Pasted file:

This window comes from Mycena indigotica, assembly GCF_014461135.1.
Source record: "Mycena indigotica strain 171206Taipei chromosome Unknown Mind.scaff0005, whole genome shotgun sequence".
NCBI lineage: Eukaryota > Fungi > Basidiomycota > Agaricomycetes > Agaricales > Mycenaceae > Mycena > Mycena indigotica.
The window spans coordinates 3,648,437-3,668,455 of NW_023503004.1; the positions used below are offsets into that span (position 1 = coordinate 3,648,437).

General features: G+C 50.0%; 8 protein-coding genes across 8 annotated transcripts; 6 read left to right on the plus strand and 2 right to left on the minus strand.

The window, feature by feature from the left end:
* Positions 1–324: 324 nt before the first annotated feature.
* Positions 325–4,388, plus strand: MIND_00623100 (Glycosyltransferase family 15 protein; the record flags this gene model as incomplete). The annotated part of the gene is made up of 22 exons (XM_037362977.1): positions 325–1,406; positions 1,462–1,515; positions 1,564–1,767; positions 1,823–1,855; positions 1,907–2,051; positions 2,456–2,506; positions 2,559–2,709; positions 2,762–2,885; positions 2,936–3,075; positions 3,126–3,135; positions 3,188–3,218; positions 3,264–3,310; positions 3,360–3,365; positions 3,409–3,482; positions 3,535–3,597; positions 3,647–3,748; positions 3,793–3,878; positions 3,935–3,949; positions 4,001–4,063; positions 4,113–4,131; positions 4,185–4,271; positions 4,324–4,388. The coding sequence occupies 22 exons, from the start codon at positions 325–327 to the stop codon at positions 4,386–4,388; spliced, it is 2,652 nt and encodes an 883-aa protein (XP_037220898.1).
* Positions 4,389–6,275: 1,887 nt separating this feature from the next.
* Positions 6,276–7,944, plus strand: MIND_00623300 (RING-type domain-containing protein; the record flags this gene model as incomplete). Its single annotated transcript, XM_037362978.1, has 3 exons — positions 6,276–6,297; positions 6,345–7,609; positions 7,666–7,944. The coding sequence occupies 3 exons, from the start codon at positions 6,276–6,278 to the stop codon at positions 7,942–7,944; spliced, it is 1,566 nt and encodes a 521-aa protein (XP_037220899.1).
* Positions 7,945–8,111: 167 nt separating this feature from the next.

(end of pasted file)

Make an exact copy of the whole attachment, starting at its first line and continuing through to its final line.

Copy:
This window comes from Mycena indigotica, assembly GCF_014461135.1.
Source record: "Mycena indigotica strain 171206Taipei chromosome Unknown Mind.scaff0005, whole genome shotgun sequence".
NCBI lineage: Eukaryota > Fungi > Basidiomycota > Agaricomycetes > Agaricales > Mycenaceae > Mycena > Mycena indigotica.
The window spans coordinates 3,648,437-3,668,455 of NW_023503004.1; the positions used below are offsets into that span (position 1 = coordinate 3,648,437).

General features: G+C 50.0%; 8 protein-coding genes across 8 annotated transcripts; 6 read left to right on the plus strand and 2 right to left on the minus strand.

The window, feature by feature from the left end:
* Positions 1–324: 324 nt before the first annotated feature.
* Positions 325–4,388, plus strand: MIND_00623100 (Glycosyltransferase family 15 protein; the record flags this gene model as incomplete). The annotated part of the gene is made up of 22 exons (XM_037362977.1): positions 325–1,406; positions 1,462–1,515; positions 1,564–1,767; positions 1,823–1,855; positions 1,907–2,051; positions 2,456–2,506; positions 2,559–2,709; positions 2,762–2,885; positions 2,936–3,075; positions 3,126–3,135; positions 3,188–3,218; positions 3,264–3,310; positions 3,360–3,365; positions 3,409–3,482; positions 3,535–3,597; positions 3,647–3,748; positions 3,793–3,878; positions 3,935–3,949; positions 4,001–4,063; positions 4,113–4,131; positions 4,185–4,271; positions 4,324–4,388. The coding sequence occupies 22 exons, from the start codon at positions 325–327 to the stop codon at positions 4,386–4,388; spliced, it is 2,652 nt and encodes an 883-aa protein (XP_037220898.1).
* Positions 4,389–6,275: 1,887 nt separating this feature from the next.
* Positions 6,276–7,944, plus strand: MIND_00623300 (RING-type domain-containing protein; the record flags this gene model as incomplete). Its single annotated transcript, XM_037362978.1, has 3 exons — positions 6,276–6,297; positions 6,345–7,609; positions 7,666–7,944. The coding sequence occupies 3 exons, from the start codon at positions 6,276–6,278 to the stop codon at positions 7,942–7,944; spliced, it is 1,566 nt and encodes a 521-aa protein (XP_037220899.1).
* Positions 7,945–8,111: 167 nt separating this feature from the next.